I got turned on to Charlie Huston by Patrick Anderson, who reviews thrillers for The Washington Post. While doing an interview on his new book about thrillers, Anderson and I realized we seemed to be in synch regarding those authors who are great (including Michael Connelly, George Pelecanos) and those who, at least in recent years, suck (such as Patricia Cornwell, David Baldacci, Tom Clancy).
About a month ago Anderson asked if I’d read Charlie Huston’s books. I contacted Huston’s publicist who kindly sent me both Huston’s Henry Thompson trilogy and his new novel, The Shotgun Rule. Anderson’s review of Huston's new book came out about two weeks ago and it picked up on some good points about the book, Huston’s first stand-alone thriller. More on Anderson's review in a minute.
The Shotgun Rule is set back in the summer of 1983 in a California suburb and, having grown up in that state during that time period (I’d be 15 then if you want to do the math), I can tell you it’s pretty authentic. The book is about four teenagers who are always getting into trouble. The trouble reaches a new level, though, when they come across a crank lab and steal a sample with plans to sell it. Then mayhem ensues but it’s far from fun – it’s intense and dark. If you are looking for light or happy material look elsewhere. But if you want something dark and pure check out this book.
If an endorsement by Patrick Anderson or me is not good enough, Stephen King also has a blurb on the cover: "Anyone not acquainted with Charles Huston's blistering, unputdownable novels will want to tie their sneakers nice and tight before starting The Shotgun Rules, or they are apt to be blasted clean out of them."
Scott Butki: How would you describe what this book is about to someone unfamiliar with your work?
Charlie Huston: The short answer is that it’s a book about four juvenile delinquents who break into the wrong house and steal the wrong thing and shit gets all fucked up. Implicit (and explicit for that matter)in that answer are the ideas that the book is both violent and vulgar. The violence in all my books tends to be graphic. I try not to write it for entertainment value. I know that’s how it’s often read, but that’s not the point. And more than my past books, the violence here isn’t padded by a large number of genre conventions. It’s not a caper. It’s not old school noir. It has some of the tone of hardboiled crime, but put in a mundane setting. There’s humor, black and otherwise, but it’s incidental. The vulgarity is part of my nature, but particularly relevant here as the protagonists are four teenage boys. There’s simply no way to wrote that dialogue without using “fuck” just about every other word.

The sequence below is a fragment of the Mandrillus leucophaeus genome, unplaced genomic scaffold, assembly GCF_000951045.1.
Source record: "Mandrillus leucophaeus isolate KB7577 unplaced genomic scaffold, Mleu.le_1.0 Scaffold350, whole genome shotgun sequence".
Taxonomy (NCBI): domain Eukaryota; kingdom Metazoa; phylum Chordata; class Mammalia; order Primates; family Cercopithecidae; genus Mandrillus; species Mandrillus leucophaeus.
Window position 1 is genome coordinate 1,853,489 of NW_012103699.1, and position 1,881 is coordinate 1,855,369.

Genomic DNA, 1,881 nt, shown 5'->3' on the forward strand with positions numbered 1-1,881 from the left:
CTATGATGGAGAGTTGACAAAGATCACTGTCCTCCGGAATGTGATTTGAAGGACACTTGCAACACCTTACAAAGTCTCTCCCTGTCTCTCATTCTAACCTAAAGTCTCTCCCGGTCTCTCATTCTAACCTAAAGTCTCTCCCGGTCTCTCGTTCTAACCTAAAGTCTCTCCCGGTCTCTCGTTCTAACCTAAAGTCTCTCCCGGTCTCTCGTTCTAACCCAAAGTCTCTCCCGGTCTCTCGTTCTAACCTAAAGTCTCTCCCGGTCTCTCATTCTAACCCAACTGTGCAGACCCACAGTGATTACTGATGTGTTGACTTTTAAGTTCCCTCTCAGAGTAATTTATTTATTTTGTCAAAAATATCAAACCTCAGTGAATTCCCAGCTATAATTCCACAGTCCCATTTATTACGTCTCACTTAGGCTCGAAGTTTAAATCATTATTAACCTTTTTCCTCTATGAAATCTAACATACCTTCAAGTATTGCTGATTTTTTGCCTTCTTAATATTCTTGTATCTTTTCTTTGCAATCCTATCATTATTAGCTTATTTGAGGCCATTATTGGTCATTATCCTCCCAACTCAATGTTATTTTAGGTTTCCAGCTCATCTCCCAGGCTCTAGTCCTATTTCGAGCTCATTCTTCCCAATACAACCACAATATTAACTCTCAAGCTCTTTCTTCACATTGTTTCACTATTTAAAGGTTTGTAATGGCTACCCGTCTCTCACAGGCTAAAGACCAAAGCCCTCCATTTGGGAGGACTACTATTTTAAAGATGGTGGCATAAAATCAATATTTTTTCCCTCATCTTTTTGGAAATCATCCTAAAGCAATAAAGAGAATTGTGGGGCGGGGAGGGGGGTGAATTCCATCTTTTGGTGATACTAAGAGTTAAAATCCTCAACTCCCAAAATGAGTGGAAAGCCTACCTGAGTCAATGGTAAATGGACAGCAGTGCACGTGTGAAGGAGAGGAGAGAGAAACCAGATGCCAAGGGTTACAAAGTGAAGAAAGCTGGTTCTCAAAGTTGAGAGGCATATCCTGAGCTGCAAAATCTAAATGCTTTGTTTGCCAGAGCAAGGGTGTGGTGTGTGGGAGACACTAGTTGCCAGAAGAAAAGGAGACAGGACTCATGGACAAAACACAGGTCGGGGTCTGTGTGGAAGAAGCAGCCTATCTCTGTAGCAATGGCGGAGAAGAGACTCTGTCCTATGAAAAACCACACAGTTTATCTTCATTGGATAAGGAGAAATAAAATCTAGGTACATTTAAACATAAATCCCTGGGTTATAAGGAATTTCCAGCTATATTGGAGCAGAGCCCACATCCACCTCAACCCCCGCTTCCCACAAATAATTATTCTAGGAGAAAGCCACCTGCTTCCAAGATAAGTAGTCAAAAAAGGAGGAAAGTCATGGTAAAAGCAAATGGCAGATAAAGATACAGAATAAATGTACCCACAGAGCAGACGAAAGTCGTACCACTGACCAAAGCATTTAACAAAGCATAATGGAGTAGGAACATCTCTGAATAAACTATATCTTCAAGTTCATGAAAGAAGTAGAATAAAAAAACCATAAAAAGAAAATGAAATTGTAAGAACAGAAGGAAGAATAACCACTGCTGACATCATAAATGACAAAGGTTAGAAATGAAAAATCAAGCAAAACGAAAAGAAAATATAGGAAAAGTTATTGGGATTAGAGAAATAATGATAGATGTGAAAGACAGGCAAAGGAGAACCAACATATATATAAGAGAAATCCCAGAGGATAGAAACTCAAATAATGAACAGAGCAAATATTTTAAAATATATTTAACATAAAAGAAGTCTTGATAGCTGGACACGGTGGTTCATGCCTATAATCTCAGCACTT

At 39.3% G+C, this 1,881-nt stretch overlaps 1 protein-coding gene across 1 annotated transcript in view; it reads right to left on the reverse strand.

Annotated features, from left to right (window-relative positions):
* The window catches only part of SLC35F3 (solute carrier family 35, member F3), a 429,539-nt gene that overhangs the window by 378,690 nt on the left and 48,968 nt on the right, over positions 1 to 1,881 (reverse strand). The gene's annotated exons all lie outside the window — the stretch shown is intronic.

How does this book compare to your other books?
It breaks from the first person present tense narrative I used in the previous five books. The POV moves from character to character, giving me a chance to tell a story with an altered voice. My bag of tricks is still on display, but I got to dig a little deeper into it and come up with some new stuff. While the body count is down in this book, I think it’s a bit darker. The fact that the world between the covers is closer to our own than in previous books makes the deaths that do take place harder to balance. Or that’s what I hope for.
What did you hope to accomplish with this book? Did you succeed?
I wanted to tell a good story. Beyond that, I wanted to deal with violence in a manner less varnished than in my other books. I like the story, and some other people do as well, so I think I did my job there. The violence issue I’m still unsettled on. It’s not quite as bare as I initially set out to make it.
What question do you wish you would be asked more in interviews?
More questions about sports.
What questions are you tired of answering?
I can’t say I’m tired of answering questions about how I became a writer, but I feel boring when I try to answer it at this point.
Which of the book's characters is most like you now?
Either none or all of them. I was on a panel with Max Allen Collins where we were being asked about how much of ourselves is in our characters. Max answered, as I recall, “It’s all just us with guns.” All a fiction writer can do is write about what they know, whether that’s from first, second, or third hand experience, and then embellish with imagination. There are bits of me in all my characters, and bits of them in me.
What did you think of Patrick Anderson's review of your book?
A review like that is a lovely thing. It’s both a commercial boon and an ego boost. And it’s particularly gratifying to have your work taken seriously and addressed and that manner. I always like to see where the readers' eyes are drawn when they read my stuff. Mr. Anderson’s eye seems to have been drawn to the aspects of desperation in the lives of some of the characters. But to me, there’s nothing special about that desperation. I’m a pretty upbeat guy, but I see a lot of that kind of thing everywhere. To me it’s more incidental to both life and the book, and not central. But I’m ultimately just trying to write stories that I want to tell, in the hope that people will want to read them. And I love when readers see what I do not see in my own stories. It happens all the time.
Anderson noted in his review something I noticed too – regarding your book dedication. Why did you write it like that? Specifically, the book’s dedication page says:
The book is dedicated to:Jeff Kaskey.Role Model.Though he’ll be horrified to hear it.AndTo the kids who don’t know any better.The ones with the attitude problems.What the hell are they thinking?
Man, believe me, they aren’t.That’s the point.We never do.